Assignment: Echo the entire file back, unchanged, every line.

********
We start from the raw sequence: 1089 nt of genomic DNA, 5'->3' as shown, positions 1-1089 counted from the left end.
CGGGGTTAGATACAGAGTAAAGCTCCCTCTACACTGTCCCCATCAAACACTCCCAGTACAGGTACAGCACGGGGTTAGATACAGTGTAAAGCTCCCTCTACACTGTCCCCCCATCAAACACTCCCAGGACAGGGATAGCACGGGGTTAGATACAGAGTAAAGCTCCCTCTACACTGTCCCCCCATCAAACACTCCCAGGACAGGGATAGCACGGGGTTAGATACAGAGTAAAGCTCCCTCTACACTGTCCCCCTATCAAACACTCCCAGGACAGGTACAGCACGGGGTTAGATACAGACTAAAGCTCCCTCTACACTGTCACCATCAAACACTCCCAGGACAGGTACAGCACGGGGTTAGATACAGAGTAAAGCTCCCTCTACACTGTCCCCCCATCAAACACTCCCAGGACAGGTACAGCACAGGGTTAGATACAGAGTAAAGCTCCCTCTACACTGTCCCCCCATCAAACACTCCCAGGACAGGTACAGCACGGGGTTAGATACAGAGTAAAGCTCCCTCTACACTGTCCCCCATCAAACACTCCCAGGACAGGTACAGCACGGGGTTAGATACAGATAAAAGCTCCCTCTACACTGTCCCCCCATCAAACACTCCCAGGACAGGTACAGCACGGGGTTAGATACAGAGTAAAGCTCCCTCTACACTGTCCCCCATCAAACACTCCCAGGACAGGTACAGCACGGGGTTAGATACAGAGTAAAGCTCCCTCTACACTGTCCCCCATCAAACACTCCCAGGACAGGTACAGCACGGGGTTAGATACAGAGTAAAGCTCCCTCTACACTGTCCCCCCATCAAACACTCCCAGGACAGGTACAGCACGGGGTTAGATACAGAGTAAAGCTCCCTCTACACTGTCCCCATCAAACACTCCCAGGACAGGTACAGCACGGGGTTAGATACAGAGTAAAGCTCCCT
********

We start from the raw sequence: 1089 nt of genomic DNA, 5'->3' as shown, positions 1-1089 counted from the left end.
CGGGGTTAGATACAGAGTAAAGCTCCCTCTACACTGTCCCCATCAAACACTCCCAGTACAGGTACAGCACGGGGTTAGATACAGTGTAAAGCTCCCTCTACACTGTCCCCCCATCAAACACTCCCAGGACAGGGATAGCACGGGGTTAGATACAGAGTAAAGCTCCCTCTACACTGTCCCCCCATCAAACACTCCCAGGACAGGGATAGCACGGGGTTAGATACAGAGTAAAGCTCCCTCTACACTGTCCCCCTATCAAACACTCCCAGGACAGGTACAGCACGGGGTTAGATACAGACTAAAGCTCCCTCTACACTGTCACCATCAAACACTCCCAGGACAGGTACAGCACGGGGTTAGATACAGAGTAAAGCTCCCTCTACACTGTCCCCCCATCAAACACTCCCAGGACAGGTACAGCACAGGGTTAGATACAGAGTAAAGCTCCCTCTACACTGTCCCCCCATCAAACACTCCCAGGACAGGTACAGCACGGGGTTAGATACAGAGTAAAGCTCCCTCTACACTGTCCCCCATCAAACACTCCCAGGACAGGTACAGCACGGGGTTAGATACAGATAAAAGCTCCCTCTACACTGTCCCCCCATCAAACACTCCCAGGACAGGTACAGCACGGGGTTAGATACAGAGTAAAGCTCCCTCTACACTGTCCCCCATCAAACACTCCCAGGACAGGTACAGCACGGGGTTAGATACAGAGTAAAGCTCCCTCTACACTGTCCCCCATCAAACACTCCCAGGACAGGTACAGCACGGGGTTAGATACAGAGTAAAGCTCCCTCTACACTGTCCCCCCATCAAACACTCCCAGGACAGGTACAGCACGGGGTTAGATACAGAGTAAAGCTCCCTCTACACTGTCCCCATCAAACACTCCCAGGACAGGTACAGCACGGGGTTAGATACAGAGTAAAGCTCCCT